I'm Fine!

The young women who are here training as woodblock printers are - for the most part - working out pretty well. Their skills have been developing steadily, and they are now, in varying degree, contributing to the actual production of prints for sale.

I say 'in varying degree' because the four of them display clear differences in their abilities, over and above what one would expect from the differences in the lengths of time that they have been training here.

One will be very rhythmical in her work - moving steadily right through a batch of prints without much variance at all, while another will fuss over this and that detail, never really getting down to a regular flow. Hearing that, you may assume that the first one is the better printer, but the downside to her approach is that when things go wrong, she may not notice it, leading to a spoiled batch of prints, while the other lady will catch every error before it can balloon into a larger problem.

There is indeed no single approach that can be labelled 'best', and all I can expect of them is that they learn to manage the ins and outs of this work in a way that suits their own abilities.

One thing I myself am struggling with somewhat is the question of discipline. Don't misunderstand - everybody here is very well-behaved and nobody is causing trouble; I am talking about work habits. To take one example, our baren - the circular printing tool - sits on an oiled pad while in use. When taking a break for any period more than a minute or two, the baren should be flipped over onto its 'back', to avoid becoming saturated with the oil, which leads to a loose wrapper and earlier degradation of the inner coil. It's a small detail, but an important one.

And one of the ladies is persistently unable (or unwilling!) to remember to do this. It has become almost a joke that it is necessary for Dave to take a break from eating his lunch pie, walk over to her bench, and - while looking back pointedly at her - flip the baren over to its 'rest' position. She apologizes, but the next day, there we are again ...

Other examples of 'misbehaviour' are such things as: leaving woodblocks scattered here and there around the bench when not in use (if they were to be 'dinged' accidentally, they would become unusable!), putting a baren with a worn cover back into the storage drawer after using it (thus forcing the next person to be the one who has to change it), and always grabbing a fresh bowl for mixing pigments instead of seeing if there is one in the cupboard already filled with a similar tone that could be used.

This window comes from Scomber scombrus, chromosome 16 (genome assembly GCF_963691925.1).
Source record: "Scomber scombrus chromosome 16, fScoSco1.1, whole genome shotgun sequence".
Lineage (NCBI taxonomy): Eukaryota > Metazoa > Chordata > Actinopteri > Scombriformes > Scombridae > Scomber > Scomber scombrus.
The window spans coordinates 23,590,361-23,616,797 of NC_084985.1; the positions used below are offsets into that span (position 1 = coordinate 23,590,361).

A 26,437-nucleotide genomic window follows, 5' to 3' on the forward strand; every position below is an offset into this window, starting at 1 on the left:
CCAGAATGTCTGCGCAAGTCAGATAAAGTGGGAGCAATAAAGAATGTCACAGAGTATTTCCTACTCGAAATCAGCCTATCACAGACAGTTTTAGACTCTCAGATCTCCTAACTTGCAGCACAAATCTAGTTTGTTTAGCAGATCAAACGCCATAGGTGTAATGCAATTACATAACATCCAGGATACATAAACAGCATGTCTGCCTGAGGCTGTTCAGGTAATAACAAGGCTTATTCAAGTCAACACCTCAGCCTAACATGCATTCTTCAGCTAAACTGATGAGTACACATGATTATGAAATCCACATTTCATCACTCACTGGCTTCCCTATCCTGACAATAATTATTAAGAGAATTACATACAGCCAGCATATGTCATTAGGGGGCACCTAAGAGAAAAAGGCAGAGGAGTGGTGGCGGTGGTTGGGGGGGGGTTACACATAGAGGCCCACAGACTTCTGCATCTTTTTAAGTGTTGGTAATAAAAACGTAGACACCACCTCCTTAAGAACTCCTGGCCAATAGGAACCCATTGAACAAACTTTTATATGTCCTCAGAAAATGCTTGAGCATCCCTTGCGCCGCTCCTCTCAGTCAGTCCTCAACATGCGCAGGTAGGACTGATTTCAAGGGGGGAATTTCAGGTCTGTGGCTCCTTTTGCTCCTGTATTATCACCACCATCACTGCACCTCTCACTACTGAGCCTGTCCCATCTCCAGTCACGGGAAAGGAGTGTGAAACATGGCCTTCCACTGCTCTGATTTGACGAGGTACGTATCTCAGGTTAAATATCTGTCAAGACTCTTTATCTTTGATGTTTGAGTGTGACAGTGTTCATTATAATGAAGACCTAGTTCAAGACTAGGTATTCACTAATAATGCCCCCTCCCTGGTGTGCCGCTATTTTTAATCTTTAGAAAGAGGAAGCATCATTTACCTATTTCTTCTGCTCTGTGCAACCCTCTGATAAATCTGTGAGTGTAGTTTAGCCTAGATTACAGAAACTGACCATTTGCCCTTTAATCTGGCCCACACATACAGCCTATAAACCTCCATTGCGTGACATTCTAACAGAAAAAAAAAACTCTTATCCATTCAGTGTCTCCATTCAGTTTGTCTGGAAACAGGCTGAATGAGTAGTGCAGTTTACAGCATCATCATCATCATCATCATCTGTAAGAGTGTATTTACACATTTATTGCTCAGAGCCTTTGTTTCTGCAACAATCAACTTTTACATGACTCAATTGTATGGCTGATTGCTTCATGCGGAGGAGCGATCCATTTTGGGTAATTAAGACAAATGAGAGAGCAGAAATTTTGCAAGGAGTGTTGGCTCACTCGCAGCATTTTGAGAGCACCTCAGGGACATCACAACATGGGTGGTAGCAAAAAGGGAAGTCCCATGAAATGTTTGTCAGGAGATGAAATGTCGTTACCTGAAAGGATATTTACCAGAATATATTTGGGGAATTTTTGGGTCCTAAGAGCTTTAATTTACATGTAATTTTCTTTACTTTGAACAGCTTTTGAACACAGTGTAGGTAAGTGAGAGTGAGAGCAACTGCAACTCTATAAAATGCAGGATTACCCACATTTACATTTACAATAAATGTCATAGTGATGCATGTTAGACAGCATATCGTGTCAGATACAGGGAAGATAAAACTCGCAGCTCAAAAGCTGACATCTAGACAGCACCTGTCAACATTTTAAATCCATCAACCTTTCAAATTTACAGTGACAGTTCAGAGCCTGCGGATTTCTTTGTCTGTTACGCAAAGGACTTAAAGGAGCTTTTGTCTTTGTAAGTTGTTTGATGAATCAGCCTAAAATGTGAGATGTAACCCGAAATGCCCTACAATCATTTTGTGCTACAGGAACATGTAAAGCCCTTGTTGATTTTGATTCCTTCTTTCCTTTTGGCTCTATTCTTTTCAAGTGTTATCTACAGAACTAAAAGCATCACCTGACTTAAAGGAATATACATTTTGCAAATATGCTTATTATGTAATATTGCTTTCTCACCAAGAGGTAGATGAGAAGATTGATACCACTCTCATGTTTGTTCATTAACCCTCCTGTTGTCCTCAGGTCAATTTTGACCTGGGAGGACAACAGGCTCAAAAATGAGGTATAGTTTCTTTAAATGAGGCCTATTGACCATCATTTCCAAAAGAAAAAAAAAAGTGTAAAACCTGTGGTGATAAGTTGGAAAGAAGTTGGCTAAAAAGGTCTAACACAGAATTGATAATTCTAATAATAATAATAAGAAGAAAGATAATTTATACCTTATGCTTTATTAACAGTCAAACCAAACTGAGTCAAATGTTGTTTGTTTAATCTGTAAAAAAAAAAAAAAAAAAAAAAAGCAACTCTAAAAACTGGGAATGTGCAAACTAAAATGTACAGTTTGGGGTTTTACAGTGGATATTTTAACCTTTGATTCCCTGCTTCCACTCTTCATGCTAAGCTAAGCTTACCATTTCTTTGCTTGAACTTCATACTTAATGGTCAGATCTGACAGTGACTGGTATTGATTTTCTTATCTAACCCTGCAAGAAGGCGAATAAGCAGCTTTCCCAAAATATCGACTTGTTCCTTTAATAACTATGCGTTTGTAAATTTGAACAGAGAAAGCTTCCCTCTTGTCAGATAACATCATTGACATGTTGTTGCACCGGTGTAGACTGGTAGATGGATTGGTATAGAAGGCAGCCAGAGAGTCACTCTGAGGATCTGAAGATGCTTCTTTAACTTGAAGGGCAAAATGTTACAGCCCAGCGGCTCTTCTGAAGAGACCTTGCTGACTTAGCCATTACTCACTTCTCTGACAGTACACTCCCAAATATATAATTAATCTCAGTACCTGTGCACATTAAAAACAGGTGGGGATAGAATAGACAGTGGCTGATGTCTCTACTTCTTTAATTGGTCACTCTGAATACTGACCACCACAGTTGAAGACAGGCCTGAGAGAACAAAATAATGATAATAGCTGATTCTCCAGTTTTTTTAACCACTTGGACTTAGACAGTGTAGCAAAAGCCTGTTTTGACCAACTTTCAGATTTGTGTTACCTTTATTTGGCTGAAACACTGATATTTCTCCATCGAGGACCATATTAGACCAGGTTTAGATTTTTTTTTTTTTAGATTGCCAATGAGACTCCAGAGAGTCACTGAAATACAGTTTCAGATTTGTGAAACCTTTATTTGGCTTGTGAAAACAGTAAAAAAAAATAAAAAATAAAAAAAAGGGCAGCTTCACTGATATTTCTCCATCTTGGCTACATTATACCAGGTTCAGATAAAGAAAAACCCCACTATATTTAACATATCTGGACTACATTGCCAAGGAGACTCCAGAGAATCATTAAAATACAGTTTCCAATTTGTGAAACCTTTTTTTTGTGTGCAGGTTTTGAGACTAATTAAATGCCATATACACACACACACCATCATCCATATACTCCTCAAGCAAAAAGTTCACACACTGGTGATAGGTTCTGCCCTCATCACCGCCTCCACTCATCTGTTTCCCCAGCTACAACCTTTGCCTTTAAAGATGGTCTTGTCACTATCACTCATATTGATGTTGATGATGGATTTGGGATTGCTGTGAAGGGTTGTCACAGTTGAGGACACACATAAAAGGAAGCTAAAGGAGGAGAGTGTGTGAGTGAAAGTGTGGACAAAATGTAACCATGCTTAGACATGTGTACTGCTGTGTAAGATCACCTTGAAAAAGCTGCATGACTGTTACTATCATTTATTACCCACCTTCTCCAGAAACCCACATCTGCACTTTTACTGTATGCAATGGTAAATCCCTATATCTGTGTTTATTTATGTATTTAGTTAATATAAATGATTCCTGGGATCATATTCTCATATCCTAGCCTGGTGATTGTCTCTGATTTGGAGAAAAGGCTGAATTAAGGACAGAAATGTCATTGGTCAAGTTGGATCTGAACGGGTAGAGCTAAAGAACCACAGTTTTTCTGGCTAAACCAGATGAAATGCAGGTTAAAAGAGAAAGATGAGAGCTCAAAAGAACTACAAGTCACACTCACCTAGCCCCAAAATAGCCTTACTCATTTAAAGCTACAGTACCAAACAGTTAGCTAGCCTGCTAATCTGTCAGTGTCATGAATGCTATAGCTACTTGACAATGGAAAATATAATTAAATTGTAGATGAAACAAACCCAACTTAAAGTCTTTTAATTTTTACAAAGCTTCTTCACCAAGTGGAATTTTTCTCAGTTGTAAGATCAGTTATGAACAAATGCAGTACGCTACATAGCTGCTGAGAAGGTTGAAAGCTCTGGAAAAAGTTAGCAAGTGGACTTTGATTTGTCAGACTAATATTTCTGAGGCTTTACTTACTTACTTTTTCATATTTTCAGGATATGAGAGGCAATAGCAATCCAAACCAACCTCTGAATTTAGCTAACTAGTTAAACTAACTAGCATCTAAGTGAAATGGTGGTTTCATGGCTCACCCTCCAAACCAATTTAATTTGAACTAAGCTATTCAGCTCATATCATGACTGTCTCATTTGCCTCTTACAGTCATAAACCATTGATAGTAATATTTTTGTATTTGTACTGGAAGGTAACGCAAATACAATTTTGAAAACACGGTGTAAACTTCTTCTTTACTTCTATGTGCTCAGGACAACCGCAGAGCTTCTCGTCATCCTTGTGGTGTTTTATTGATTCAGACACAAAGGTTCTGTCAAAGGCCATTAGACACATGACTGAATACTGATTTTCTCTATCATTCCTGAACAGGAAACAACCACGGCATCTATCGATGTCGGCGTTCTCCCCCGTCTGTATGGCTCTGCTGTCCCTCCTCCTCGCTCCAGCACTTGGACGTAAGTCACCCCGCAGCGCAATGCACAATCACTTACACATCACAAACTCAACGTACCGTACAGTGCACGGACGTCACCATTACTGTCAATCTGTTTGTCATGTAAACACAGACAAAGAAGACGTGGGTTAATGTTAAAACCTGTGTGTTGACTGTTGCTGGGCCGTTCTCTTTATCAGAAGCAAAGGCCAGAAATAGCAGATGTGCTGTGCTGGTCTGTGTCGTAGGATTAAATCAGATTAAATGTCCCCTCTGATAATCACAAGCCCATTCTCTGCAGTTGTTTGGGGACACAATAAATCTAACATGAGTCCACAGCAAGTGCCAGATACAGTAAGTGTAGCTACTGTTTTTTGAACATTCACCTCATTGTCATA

The fundamental 'problem' with all these things is that the workshop master, me, is simply too easy-going. I can never raise my voice to these women, and the idea that I would explode in anger with one of them is simply inconceivable. So the inevitable result is a gradual erosion of discipline, and I'm honestly not quite sure how to handle this moving forward.

I'm wondering if perhaps a system of fines would work. Perhaps we should have a 'Price List' posted on the wall: failure to turn over the baren - 500 yen; failure to re-tie the cover - 1000 yen. All fines are doubled automatically if the webcam is running, thus exposing the 'shame' to the outer world!

And for the ultimate unacceptable behaviour - dropping one's baren on the floor (!) - we would need a fine of at least 10,000 yen, I think.

Yes, the more I think about this idea, the more I like it. Come next payday, instead of my paying them, the flow of cash will almost certainly be in the other direction!


Comments on this story ...

Posted by: Steve

this is an interesting puzzle Bull-san. could you make it so that someone might not be able to proceed with a task without doing the easily ignored thing? hmm...

this certainly would not work, but you might start thinking, "well, in order to proceed with the next print, the baren must be moved to a place where it cannot be set on it's face. (because the rest has a grill or ledge that prevents it sitting in oil)"

it may not even necessarily be true. we see this all the time. for instance, why do you think we are told to turn off all electronic devices for takeoff and landing? could our toys actually interfere with avionics?

if so, they wouldn't be allowed on planes at all. actually, everyone's undivided attention is crucial during those times, and that's a good way to get people to pay attention.

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